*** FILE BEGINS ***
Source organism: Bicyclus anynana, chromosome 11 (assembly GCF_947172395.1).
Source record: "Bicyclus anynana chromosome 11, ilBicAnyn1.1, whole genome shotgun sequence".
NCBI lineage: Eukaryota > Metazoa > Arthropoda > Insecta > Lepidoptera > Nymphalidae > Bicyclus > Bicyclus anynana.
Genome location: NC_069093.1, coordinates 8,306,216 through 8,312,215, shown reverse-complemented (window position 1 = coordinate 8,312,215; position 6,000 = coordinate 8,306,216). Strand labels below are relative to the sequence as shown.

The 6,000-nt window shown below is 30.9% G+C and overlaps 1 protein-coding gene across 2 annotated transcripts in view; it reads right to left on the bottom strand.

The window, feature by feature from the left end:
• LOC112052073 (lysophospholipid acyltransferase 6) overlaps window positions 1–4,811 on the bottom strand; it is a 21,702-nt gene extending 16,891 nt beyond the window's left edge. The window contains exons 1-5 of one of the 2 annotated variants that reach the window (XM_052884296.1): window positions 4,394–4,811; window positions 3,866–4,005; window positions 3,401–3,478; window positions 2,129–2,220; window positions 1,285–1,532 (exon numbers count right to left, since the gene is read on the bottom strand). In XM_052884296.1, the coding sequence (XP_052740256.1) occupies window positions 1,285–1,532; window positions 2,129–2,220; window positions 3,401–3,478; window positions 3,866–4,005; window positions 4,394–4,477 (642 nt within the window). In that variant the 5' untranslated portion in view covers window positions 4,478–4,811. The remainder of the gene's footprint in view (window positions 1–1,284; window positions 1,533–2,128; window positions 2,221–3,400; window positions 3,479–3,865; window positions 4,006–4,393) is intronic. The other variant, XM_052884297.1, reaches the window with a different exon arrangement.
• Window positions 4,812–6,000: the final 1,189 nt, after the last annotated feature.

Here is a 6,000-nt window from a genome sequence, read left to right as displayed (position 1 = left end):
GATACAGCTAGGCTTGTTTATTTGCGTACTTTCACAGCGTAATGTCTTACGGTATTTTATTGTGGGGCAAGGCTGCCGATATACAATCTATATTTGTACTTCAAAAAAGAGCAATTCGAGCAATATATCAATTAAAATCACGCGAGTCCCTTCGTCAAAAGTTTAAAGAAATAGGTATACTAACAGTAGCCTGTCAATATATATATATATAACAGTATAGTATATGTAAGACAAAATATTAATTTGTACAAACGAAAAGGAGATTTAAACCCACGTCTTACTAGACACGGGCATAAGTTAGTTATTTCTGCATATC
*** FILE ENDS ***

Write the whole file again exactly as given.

Source organism: Bicyclus anynana, chromosome 11 (assembly GCF_947172395.1).
Source record: "Bicyclus anynana chromosome 11, ilBicAnyn1.1, whole genome shotgun sequence".
NCBI lineage: Eukaryota > Metazoa > Arthropoda > Insecta > Lepidoptera > Nymphalidae > Bicyclus > Bicyclus anynana.
Genome location: NC_069093.1, coordinates 8,306,216 through 8,312,215, shown reverse-complemented (window position 1 = coordinate 8,312,215; position 6,000 = coordinate 8,306,216). Strand labels below are relative to the sequence as shown.

The 6,000-nt window shown below is 30.9% G+C and overlaps 1 protein-coding gene across 2 annotated transcripts in view; it reads right to left on the bottom strand.

The window, feature by feature from the left end:
• LOC112052073 (lysophospholipid acyltransferase 6) overlaps window positions 1–4,811 on the bottom strand; it is a 21,702-nt gene extending 16,891 nt beyond the window's left edge. The window contains exons 1-5 of one of the 2 annotated variants that reach the window (XM_052884296.1): window positions 4,394–4,811; window positions 3,866–4,005; window positions 3,401–3,478; window positions 2,129–2,220; window positions 1,285–1,532 (exon numbers count right to left, since the gene is read on the bottom strand). In XM_052884296.1, the coding sequence (XP_052740256.1) occupies window positions 1,285–1,532; window positions 2,129–2,220; window positions 3,401–3,478; window positions 3,866–4,005; window positions 4,394–4,477 (642 nt within the window). In that variant the 5' untranslated portion in view covers window positions 4,478–4,811. The remainder of the gene's footprint in view (window positions 1–1,284; window positions 1,533–2,128; window positions 2,221–3,400; window positions 3,479–3,865; window positions 4,006–4,393) is intronic. The other variant, XM_052884297.1, reaches the window with a different exon arrangement.
• Window positions 4,812–6,000: the final 1,189 nt, after the last annotated feature.

Here is a 6,000-nt window from a genome sequence, read left to right as displayed (position 1 = left end):
GATACAGCTAGGCTTGTTTATTTGCGTACTTTCACAGCGTAATGTCTTACGGTATTTTATTGTGGGGCAAGGCTGCCGATATACAATCTATATTTGTACTTCAAAAAAGAGCAATTCGAGCAATATATCAATTAAAATCACGCGAGTCCCTTCGTCAAAAGTTTAAAGAAATAGGTATACTAACAGTAGCCTGTCAATATATATATATATAACAGTATAGTATATGTAAGACAAAATATTAATTTGTACAAACGAAAAGGAGATTTAAACCCACGTCTTACTAGACACGGGCATAAGTTAGTTATTTCTGCATATC